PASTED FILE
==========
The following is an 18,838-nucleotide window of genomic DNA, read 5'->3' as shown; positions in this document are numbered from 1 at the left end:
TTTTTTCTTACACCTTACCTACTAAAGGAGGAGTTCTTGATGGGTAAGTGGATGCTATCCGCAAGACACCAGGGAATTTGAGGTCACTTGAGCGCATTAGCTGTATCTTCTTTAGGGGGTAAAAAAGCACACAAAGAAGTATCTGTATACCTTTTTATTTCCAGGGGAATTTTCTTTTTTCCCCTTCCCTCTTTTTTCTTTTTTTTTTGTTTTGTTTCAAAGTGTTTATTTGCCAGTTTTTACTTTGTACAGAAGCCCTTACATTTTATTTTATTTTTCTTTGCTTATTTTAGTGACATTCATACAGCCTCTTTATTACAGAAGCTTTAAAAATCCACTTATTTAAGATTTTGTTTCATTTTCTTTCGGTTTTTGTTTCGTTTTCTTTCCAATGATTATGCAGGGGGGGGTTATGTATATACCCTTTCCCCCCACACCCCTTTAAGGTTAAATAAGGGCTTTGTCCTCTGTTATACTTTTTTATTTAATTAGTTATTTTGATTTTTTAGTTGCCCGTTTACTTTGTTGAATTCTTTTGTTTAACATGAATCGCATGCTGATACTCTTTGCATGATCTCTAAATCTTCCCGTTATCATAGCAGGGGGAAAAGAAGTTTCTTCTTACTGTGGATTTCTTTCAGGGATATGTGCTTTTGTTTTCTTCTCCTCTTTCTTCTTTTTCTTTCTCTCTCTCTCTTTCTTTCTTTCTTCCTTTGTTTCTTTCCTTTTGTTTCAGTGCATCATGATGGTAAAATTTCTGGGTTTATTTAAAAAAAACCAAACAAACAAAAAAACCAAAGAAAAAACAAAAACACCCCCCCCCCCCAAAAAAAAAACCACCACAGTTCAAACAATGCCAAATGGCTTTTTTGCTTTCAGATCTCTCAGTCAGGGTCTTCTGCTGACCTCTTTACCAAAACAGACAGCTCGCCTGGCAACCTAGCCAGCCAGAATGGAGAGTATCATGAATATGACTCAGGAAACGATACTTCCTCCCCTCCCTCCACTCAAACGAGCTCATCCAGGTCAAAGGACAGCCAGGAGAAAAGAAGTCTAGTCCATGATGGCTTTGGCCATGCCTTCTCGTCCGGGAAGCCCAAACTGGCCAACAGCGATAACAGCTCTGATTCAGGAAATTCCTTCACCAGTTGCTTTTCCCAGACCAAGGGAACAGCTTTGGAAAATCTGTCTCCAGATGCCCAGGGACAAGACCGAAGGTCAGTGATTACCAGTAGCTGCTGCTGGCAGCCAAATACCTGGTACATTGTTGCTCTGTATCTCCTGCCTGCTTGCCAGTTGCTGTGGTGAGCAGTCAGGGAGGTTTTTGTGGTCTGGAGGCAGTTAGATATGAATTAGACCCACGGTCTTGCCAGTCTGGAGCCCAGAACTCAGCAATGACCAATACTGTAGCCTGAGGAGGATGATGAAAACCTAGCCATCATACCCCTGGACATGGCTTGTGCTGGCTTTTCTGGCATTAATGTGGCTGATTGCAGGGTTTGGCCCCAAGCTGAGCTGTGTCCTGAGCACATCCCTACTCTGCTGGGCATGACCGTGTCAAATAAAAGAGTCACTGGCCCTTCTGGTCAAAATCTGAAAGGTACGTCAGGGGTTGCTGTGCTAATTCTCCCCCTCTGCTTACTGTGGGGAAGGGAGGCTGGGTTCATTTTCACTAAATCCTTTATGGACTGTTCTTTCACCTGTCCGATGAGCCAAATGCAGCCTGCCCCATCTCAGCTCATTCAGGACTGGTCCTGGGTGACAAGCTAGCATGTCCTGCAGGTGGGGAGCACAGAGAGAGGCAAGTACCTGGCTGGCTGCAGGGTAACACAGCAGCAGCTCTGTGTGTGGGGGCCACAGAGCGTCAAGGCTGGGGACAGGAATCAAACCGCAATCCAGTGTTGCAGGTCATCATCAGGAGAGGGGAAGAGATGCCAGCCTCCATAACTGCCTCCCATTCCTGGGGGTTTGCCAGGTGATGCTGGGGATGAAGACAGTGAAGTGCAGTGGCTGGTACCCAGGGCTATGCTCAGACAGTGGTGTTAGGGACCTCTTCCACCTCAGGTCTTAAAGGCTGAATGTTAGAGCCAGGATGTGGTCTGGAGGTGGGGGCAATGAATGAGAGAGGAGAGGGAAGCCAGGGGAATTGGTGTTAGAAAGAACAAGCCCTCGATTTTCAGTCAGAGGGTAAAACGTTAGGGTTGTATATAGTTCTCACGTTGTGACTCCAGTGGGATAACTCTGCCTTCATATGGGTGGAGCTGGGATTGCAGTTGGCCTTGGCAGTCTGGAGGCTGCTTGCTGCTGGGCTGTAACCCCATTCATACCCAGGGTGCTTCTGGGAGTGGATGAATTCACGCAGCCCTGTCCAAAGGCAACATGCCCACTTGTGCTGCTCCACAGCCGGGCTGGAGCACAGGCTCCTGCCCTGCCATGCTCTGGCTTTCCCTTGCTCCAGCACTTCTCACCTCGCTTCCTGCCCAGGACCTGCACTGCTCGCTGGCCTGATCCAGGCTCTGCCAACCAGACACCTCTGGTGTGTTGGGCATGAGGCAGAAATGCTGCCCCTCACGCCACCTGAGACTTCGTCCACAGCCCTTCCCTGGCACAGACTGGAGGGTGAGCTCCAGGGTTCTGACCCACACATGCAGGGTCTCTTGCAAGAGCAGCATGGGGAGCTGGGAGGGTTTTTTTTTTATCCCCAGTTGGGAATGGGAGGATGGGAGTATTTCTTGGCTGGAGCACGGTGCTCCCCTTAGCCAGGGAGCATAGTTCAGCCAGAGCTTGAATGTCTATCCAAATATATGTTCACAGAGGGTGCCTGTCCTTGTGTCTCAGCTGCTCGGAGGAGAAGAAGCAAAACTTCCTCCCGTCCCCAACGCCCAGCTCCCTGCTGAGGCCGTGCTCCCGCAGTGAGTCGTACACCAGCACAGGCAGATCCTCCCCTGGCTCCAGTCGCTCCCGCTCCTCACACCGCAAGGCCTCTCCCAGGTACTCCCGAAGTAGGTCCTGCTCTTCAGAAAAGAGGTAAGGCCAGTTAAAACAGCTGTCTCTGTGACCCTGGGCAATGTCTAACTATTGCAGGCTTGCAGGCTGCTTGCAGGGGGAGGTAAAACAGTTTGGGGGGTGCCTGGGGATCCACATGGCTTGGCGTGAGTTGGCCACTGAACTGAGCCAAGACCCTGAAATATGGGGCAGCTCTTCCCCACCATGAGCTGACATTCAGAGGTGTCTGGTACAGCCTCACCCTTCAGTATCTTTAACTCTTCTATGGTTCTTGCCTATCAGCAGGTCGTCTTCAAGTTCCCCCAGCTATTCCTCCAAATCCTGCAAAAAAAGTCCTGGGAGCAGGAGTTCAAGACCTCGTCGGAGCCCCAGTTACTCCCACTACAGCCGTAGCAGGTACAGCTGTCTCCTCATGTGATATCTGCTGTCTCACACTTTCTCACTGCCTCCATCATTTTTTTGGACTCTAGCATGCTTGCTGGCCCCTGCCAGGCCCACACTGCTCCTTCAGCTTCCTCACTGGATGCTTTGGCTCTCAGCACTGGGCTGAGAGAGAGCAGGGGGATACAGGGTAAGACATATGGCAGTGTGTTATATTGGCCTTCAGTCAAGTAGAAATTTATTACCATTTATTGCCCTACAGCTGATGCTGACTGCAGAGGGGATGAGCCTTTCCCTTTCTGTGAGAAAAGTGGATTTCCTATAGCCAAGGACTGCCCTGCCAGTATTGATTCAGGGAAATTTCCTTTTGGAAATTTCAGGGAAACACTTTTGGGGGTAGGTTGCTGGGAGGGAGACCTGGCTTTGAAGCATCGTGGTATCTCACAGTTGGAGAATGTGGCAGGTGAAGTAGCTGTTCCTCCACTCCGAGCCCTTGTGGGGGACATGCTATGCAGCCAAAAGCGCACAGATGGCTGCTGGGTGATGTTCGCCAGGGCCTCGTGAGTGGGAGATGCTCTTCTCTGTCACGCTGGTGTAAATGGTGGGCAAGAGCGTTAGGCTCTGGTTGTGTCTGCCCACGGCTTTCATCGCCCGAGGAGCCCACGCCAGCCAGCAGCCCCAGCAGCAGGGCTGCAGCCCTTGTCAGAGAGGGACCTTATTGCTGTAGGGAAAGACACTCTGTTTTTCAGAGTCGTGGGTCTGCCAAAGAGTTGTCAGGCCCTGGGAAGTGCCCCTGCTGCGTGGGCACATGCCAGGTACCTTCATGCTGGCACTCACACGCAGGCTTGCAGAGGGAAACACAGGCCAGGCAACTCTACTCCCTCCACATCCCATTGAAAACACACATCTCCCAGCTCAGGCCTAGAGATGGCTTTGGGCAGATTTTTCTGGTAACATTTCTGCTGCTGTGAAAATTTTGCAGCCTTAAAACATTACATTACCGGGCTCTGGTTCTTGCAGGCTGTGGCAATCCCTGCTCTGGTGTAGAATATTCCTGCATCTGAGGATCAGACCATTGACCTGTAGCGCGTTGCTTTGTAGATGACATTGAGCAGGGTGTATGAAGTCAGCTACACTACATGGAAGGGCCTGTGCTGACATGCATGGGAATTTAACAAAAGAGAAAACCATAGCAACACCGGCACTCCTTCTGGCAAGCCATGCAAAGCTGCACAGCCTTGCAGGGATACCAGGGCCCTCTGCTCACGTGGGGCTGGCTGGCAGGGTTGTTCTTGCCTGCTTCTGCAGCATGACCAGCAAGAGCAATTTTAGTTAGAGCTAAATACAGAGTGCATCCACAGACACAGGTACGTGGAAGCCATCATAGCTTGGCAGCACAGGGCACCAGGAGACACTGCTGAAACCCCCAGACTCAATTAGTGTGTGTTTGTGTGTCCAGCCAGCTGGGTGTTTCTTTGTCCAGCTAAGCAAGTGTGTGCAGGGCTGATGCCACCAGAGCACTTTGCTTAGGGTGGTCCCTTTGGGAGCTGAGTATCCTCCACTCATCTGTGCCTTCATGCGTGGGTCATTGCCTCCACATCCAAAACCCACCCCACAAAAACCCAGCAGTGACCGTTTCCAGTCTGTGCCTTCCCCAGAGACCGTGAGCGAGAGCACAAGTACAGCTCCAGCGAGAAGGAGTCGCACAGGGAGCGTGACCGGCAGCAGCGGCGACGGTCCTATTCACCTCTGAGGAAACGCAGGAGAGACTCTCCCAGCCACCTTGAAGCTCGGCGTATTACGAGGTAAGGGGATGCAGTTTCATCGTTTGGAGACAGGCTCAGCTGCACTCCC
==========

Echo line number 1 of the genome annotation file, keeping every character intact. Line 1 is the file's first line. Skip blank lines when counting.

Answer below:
The following is an 18,838-nucleotide window of genomic DNA, read 5'->3' as shown; positions in this document are numbered from 1 at the left end: